When I talked to one of the coaches in Austria via Skype for a consultation before we decided to move forward, she told me that Lillian would eat like a newborn at first. That made sense. Newborns are just learning to eat, so they’re slow and inefficient at it. So they eat all day long (and night too). That was our Lillian today. She was a non-stop eating machine. But, hey, we’ll take it! She was practically eating all day long on the feeding pump too.
Today Lillian started eating in the morning with tastes of mango (her new food introduced yesterday). Then throughout the day she also polished off half a jar of sweet potato puree (seems to be her favorite), more mango puree, a mashed up slice of avocado, and a few bites of pear puree. She also let me and then Dave drip milk on her pacifier throughout each of her four bolus feeds and beyond. It’s a tedious process that requires an awkward sitting position for Dave and I. My back and neck are killing me, but I am so happy to see Lillian drinking her milk. This is a baby who, a little over a week ago, sometimes wouldn’t swallow her own saliva she was so wary of letting anything go down her throat. This is a baby who at times wouldn’t even suck her pacifier because it gagged her. This was a baby who, just days ago, was hungry but had no idea what to do about it, who cried when I put her in the feeding chair. If dripping milk on her pacifier is what it takes right now, I’ll keep dripping one painful little drop at a time. I estimated that we got about 2.5-3 ounces in her total throughout the day using that method, and some of that ended up dribbling back out or dripping onto her shirt instead of her mouth. Like a newborn indeed! I’m trying to not think about how long it would take to get 24 ounces (the daily minimum the literature says a baby her age typically drinks) into her.
But I am holding out hope this is just a transition. I tried to sneak the bottle into her mouth directly several times, but each time she sucked a few sucks and then turned away searching for her pacifier. That’s progress over the screaming she was doing last week when I tried to offer the bottle instead of her pacifier. Plus, I have a secret weapon on the way. After all the times lamenting that Lillian only wants to suck the pacifier and wishing there were a way to get milk to her through it, I did some research and discovered Gumdrop, the brand of pacifier the hospital got her addicted to, does actually make bottles with the same nipple shape as their pacifier. Who knew? They’re pretty obscure, probably terrible bottles, and have been discontinued by the manufacturer, but they do exist, and after paying three times the retail price to a third party seller through Amazon.com, they are going to be delivered to our doorstep tomorrow. We’ll see what Lillian thinks. Some way or another, with the voracious appetite she is developing, she’s eventually going to want to get her milk more efficiently.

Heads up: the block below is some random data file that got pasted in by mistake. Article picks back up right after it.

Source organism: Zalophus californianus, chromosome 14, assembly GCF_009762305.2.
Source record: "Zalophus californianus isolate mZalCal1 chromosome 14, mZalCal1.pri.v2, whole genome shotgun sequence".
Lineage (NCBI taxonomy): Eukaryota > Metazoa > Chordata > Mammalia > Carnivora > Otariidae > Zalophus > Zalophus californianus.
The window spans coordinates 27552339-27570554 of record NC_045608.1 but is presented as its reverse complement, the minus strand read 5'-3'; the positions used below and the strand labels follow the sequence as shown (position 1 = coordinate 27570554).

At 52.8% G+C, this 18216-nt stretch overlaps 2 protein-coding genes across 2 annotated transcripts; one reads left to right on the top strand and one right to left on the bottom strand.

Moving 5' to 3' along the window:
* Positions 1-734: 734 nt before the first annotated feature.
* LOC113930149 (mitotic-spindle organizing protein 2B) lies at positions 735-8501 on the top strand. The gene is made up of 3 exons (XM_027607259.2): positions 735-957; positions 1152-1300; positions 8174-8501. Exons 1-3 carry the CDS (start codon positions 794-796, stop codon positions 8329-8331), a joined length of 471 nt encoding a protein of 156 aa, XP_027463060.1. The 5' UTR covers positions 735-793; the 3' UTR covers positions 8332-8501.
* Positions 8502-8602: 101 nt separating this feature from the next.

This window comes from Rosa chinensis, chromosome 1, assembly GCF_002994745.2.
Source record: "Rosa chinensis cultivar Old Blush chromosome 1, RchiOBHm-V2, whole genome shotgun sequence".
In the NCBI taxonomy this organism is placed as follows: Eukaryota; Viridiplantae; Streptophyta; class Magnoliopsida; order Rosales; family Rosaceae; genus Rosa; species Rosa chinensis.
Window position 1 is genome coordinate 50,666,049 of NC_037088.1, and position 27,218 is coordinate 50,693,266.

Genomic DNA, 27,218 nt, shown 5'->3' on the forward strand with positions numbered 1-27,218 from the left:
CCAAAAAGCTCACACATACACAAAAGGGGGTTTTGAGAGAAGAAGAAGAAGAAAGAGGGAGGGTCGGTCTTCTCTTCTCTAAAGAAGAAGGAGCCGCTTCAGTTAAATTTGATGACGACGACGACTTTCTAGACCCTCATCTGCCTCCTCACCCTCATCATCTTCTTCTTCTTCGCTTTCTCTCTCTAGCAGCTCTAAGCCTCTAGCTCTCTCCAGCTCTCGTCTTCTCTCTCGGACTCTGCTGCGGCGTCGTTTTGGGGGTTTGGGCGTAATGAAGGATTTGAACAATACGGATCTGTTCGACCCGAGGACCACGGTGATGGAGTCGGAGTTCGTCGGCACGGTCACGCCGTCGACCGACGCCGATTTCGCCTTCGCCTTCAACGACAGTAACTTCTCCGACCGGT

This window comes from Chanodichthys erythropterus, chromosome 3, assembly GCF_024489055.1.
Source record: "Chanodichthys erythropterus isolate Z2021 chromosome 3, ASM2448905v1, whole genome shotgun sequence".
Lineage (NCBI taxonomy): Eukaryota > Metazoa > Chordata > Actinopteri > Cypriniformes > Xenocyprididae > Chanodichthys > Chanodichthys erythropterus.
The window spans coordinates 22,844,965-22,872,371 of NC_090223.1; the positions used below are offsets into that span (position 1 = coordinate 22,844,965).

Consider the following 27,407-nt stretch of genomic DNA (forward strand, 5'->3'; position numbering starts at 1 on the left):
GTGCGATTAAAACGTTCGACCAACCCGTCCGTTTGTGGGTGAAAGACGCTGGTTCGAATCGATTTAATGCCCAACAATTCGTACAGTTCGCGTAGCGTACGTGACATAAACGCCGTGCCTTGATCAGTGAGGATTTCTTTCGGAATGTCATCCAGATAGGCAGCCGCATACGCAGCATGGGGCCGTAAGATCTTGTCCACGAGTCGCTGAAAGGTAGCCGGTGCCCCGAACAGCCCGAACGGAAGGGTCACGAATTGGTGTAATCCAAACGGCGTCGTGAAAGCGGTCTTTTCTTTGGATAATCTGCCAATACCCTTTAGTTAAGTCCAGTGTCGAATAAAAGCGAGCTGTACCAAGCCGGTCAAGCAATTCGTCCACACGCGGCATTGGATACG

Lillian may be like a newborn at eating, but she is also catching on incredibly fast. Whereas yesterday eating required all her attention, today she was relaxed as she ate, looking around, playing with the straps on her chair, even dozing off while she sucked and drank milk. She also tried out a new sippy cup–she understood how to use it right away and liked it! She held the handles in her little hands, tipped the spout to her open mouth, and took several sips. Throughout the day, I found she liked using the sippy cup to wash down some of the solids she was eating. She did not, however, want to take large quantities of milk from it. There’s a bottle girl somewhere inside this baby, I know it.